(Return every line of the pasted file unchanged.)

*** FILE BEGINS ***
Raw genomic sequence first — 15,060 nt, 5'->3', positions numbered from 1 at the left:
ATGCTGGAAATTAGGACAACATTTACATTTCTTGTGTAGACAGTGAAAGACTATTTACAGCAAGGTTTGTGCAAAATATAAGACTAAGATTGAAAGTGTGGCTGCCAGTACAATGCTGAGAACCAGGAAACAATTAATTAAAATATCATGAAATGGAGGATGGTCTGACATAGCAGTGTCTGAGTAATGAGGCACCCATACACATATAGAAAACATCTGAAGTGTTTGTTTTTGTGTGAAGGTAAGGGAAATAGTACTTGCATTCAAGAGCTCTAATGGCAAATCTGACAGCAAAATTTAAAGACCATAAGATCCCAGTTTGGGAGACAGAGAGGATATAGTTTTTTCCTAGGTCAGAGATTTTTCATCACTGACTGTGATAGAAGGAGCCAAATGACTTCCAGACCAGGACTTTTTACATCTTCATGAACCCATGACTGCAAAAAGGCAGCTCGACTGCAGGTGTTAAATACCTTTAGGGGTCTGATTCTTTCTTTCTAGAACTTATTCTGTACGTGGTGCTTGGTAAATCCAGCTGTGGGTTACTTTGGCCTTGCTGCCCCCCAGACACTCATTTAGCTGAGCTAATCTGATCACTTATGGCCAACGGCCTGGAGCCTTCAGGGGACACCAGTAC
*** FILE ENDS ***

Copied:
Raw genomic sequence first — 15,060 nt, 5'->3', positions numbered from 1 at the left:
ATGCTGGAAATTAGGACAACATTTACATTTCTTGTGTAGACAGTGAAAGACTATTTACAGCAAGGTTTGTGCAAAATATAAGACTAAGATTGAAAGTGTGGCTGCCAGTACAATGCTGAGAACCAGGAAACAATTAATTAAAATATCATGAAATGGAGGATGGTCTGACATAGCAGTGTCTGAGTAATGAGGCACCCATACACATATAGAAAACATCTGAAGTGTTTGTTTTTGTGTGAAGGTAAGGGAAATAGTACTTGCATTCAAGAGCTCTAATGGCAAATCTGACAGCAAAATTTAAAGACCATAAGATCCCAGTTTGGGAGACAGAGAGGATATAGTTTTTTCCTAGGTCAGAGATTTTTCATCACTGACTGTGATAGAAGGAGCCAAATGACTTCCAGACCAGGACTTTTTACATCTTCATGAACCCATGACTGCAAAAAGGCAGCTCGACTGCAGGTGTTAAATACCTTTAGGGGTCTGATTCTTTCTTTCTAGAACTTATTCTGTACGTGGTGCTTGGTAAATCCAGCTGTGGGTTACTTTGGCCTTGCTGCCCCCCAGACACTCATTTAGCTGAGCTAATCTGATCACTTATGGCCAACGGCCTGGAGCCTTCAGGGGACACCAGTAC